Last night Shaun and I skated (literally) into the driveway later than normal with the storm coming in. The east wind was whipping along at about 40 mph and we feared the inevitable; loss of electricity which compounds the elements of difficulty with chores, so we charged upstairs, threw on our chore clothes, bundled up in Carharts, coats, gloves and hats and raced outside to try to beat the disaster. Kid barn is pretty easy; waters done, kids fed, doors latched and kids tucked in for the storm. A dash down to the lower barn with a repeat of the kid barn activities got that barn handled fairly quickly, leaving us with milking chores as the next big push. The first discovery was that the Boer buck had escaped and gotten in with the does—too cold and tired to deal with it, I took a deep breath and quickly resolved that it was fine—we don’t need Nubian babies after all this year! **Sheesh** WHATEVER!!!! It is what it is. My resolve came much more quickly as the lights faded out for a brief minute which snapped me back to reality that I really didn’t have time to be crying in my sauce over the teenage buck being overzealous about his job. Back to the task at hand…which presently was water. We quickly re-filled all of our warm water jugs (as reserves) filled the girls buckets and got the hay down out of the loft. Fast like bunnies, I sterilized milking buckets while Shaun got the parlor set up with grain and got the first group of does set up…just in time to watch the lights dim again. By this time, we are nearly at a run between rooms in the barn, hands freezing and agitated girls with the wind. Barn doors are banging and branches are falling on the roof. In warp speed we prepped the first group of does for milking and both noted how grateful we were that we didn’t have to bottle milk tonight-just needed to put it into the bulk tank for chilling. Just as we were well into up the first group of does (with a good amount of milk in the bulk tank), the lights went out for good! Along with the lights, of course would be the water for washing up and the ability to run the bulk tank for chilling. I finished milking the first string in the dark with a small flashlight (that is usually used for our artificial insemination) held between my teeth while Shaun trudged to the house for lighting elements. Now here comes the really romantic part about this story…are you ready?…yes, you guessed it, the rest of the goats were milked by candle-light. Ahhhh…doesn’t that sound romantic? Who wouldn’t want to do that?
The rest of the evening is a bit of a blur, but included navigating half way to Fern Prairie for internet service required by the off-farm job crisis, loss of ALL the milk in the bulk tank and romantically extracted milk, downed trees, and no water. We flopped into bed about mid-night, setting our alarms on our cell phones after a gourmet meal of saltines and peanut butter and no ability to brush our teeth and then began a sleepless night of 4 ½ hours as we listened to the wind howl and worried about our 4-legged charges in the barn.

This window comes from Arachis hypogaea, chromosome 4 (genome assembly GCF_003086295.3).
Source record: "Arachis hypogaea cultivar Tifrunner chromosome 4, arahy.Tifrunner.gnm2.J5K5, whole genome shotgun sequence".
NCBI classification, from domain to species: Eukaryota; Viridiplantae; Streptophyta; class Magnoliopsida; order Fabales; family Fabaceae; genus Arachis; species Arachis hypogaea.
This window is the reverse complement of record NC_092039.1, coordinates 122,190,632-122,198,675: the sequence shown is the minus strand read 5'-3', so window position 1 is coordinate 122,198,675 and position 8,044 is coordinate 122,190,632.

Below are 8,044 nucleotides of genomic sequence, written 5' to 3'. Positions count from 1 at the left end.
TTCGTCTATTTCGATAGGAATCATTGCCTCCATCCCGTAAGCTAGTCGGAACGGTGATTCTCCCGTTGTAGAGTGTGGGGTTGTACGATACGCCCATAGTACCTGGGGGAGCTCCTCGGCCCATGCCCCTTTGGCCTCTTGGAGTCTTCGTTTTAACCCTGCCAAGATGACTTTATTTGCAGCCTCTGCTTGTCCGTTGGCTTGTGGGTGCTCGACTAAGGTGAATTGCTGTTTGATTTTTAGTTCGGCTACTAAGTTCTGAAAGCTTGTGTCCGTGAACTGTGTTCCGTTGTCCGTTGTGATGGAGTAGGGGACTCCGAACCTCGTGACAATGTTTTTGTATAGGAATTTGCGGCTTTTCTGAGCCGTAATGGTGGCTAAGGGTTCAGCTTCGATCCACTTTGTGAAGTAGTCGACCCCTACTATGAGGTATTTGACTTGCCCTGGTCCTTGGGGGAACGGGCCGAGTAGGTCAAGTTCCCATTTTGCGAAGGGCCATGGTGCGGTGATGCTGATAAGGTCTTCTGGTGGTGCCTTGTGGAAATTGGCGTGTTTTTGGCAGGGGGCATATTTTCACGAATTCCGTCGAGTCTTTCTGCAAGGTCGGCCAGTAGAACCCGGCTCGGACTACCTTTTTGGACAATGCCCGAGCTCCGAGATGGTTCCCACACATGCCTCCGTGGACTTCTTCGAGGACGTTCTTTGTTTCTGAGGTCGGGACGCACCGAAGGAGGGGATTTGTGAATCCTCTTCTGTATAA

Now, am I sharing this because I want you to feel sorry for us? Absolutely not! We choose our life. We love the farm, but as my friend from the conference pointed out, as with anything in life, there are those things about the farm that are not so fun (at best) and down-right miserably unpleasant (at worst). I share this as brutal honesty about our farm. We don’t always like doing it. We often yell at each other (that was cleverly omitted from the story above) and wonder why we continue. Sometimes we think it would be really nice to just come home from our outside jobs, make a real dinner (one that contains all the food groups), get into jammies and enjoy a movie by the fire, but that is a rare treat in our lives and during the brutal weather times, that is when it is most appealing and least likely as that is the time the animals need us the most. So rather that dwell on the miserably unpleasant times, we get through them and try to focus on all the value that we receive from the farm and maybe that is the reason that we carefully crop the ugly out of our social media and marketing posts. Maybe it isn’t so much that we don’t want others to see it, but perhaps it is because it is the part that WE don’t want to dwell on so if we ‘crop’ the bad stuff out, that leaves us nothing but the good to enjoy.
Whatever the case may be, if you are a wanna-be farmer reading this, we hope this little glimpse into some of the not-so-pleasant gives you some perspective about what you are considering. If you are one of our normal visitors, we hope you can laugh along with us because that is the only way we seem to get through these long winter days and the drudgery of our chores this time of the year!
Wishing you all a wonderful month with few storms and lots of warm fires.
Shaun & Lorrie